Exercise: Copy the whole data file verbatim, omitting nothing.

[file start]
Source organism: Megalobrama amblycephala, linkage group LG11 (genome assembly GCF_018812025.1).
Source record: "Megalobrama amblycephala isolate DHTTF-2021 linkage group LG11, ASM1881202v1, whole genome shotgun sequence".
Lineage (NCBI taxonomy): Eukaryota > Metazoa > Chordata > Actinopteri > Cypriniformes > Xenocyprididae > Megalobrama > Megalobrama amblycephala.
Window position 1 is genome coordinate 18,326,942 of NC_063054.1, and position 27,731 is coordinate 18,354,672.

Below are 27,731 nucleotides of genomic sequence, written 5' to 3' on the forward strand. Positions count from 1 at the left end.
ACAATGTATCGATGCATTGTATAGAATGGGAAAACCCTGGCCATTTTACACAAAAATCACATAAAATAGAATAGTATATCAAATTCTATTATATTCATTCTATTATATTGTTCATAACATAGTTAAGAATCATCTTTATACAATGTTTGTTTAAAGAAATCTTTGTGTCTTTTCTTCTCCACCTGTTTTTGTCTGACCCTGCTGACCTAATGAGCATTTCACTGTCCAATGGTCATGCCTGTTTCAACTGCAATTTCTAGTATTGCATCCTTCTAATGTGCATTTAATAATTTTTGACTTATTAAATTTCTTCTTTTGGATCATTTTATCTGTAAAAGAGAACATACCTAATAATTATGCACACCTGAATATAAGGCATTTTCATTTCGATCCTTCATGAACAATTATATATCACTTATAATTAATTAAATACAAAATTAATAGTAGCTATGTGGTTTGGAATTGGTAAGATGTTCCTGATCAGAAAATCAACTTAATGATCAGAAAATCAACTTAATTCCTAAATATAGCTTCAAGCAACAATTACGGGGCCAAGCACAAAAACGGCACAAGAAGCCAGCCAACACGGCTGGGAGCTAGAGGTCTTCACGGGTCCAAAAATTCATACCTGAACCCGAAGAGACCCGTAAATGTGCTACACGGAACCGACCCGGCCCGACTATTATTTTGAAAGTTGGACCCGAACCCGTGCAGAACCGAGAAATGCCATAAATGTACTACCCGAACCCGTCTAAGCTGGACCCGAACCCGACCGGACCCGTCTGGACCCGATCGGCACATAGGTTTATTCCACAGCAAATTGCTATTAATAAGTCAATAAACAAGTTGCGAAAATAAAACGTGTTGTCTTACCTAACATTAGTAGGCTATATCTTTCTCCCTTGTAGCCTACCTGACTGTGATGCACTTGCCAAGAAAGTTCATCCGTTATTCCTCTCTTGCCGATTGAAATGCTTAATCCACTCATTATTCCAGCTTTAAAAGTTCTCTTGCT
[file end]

Source organism: Megalobrama amblycephala, linkage group LG11 (genome assembly GCF_018812025.1).
Source record: "Megalobrama amblycephala isolate DHTTF-2021 linkage group LG11, ASM1881202v1, whole genome shotgun sequence".
Lineage (NCBI taxonomy): Eukaryota > Metazoa > Chordata > Actinopteri > Cypriniformes > Xenocyprididae > Megalobrama > Megalobrama amblycephala.
Window position 1 is genome coordinate 18,326,942 of NC_063054.1, and position 27,731 is coordinate 18,354,672.

Below are 27,731 nucleotides of genomic sequence, written 5' to 3' on the forward strand. Positions count from 1 at the left end.
ACAATGTATCGATGCATTGTATAGAATGGGAAAACCCTGGCCATTTTACACAAAAATCACATAAAATAGAATAGTATATCAAATTCTATTATATTCATTCTATTATATTGTTCATAACATAGTTAAGAATCATCTTTATACAATGTTTGTTTAAAGAAATCTTTGTGTCTTTTCTTCTCCACCTGTTTTTGTCTGACCCTGCTGACCTAATGAGCATTTCACTGTCCAATGGTCATGCCTGTTTCAACTGCAATTTCTAGTATTGCATCCTTCTAATGTGCATTTAATAATTTTTGACTTATTAAATTTCTTCTTTTGGATCATTTTATCTGTAAAAGAGAACATACCTAATAATTATGCACACCTGAATATAAGGCATTTTCATTTCGATCCTTCATGAACAATTATATATCACTTATAATTAATTAAATACAAAATTAATAGTAGCTATGTGGTTTGGAATTGGTAAGATGTTCCTGATCAGAAAATCAACTTAATGATCAGAAAATCAACTTAATTCCTAAATATAGCTTCAAGCAACAATTACGGGGCCAAGCACAAAAACGGCACAAGAAGCCAGCCAACACGGCTGGGAGCTAGAGGTCTTCACGGGTCCAAAAATTCATACCTGAACCCGAAGAGACCCGTAAATGTGCTACACGGAACCGACCCGGCCCGACTATTATTTTGAAAGTTGGACCCGAACCCGTGCAGAACCGAGAAATGCCATAAATGTACTACCCGAACCCGTCTAAGCTGGACCCGAACCCGACCGGACCCGTCTGGACCCGATCGGCACATAGGTTTATTCCACAGCAAATTGCTATTAATAAGTCAATAAACAAGTTGCGAAAATAAAACGTGTTGTCTTACCTAACATTAGTAGGCTATATCTTTCTCCCTTGTAGCCTACCTGACTGTGATGCACTTGCCAAGAAAGTTCATCCGTTATTCCTCTCTTGCCGATTGAAATGCTTAATCCACTCATTATTCCAGCTTTAAAAGTTCTCTTGCT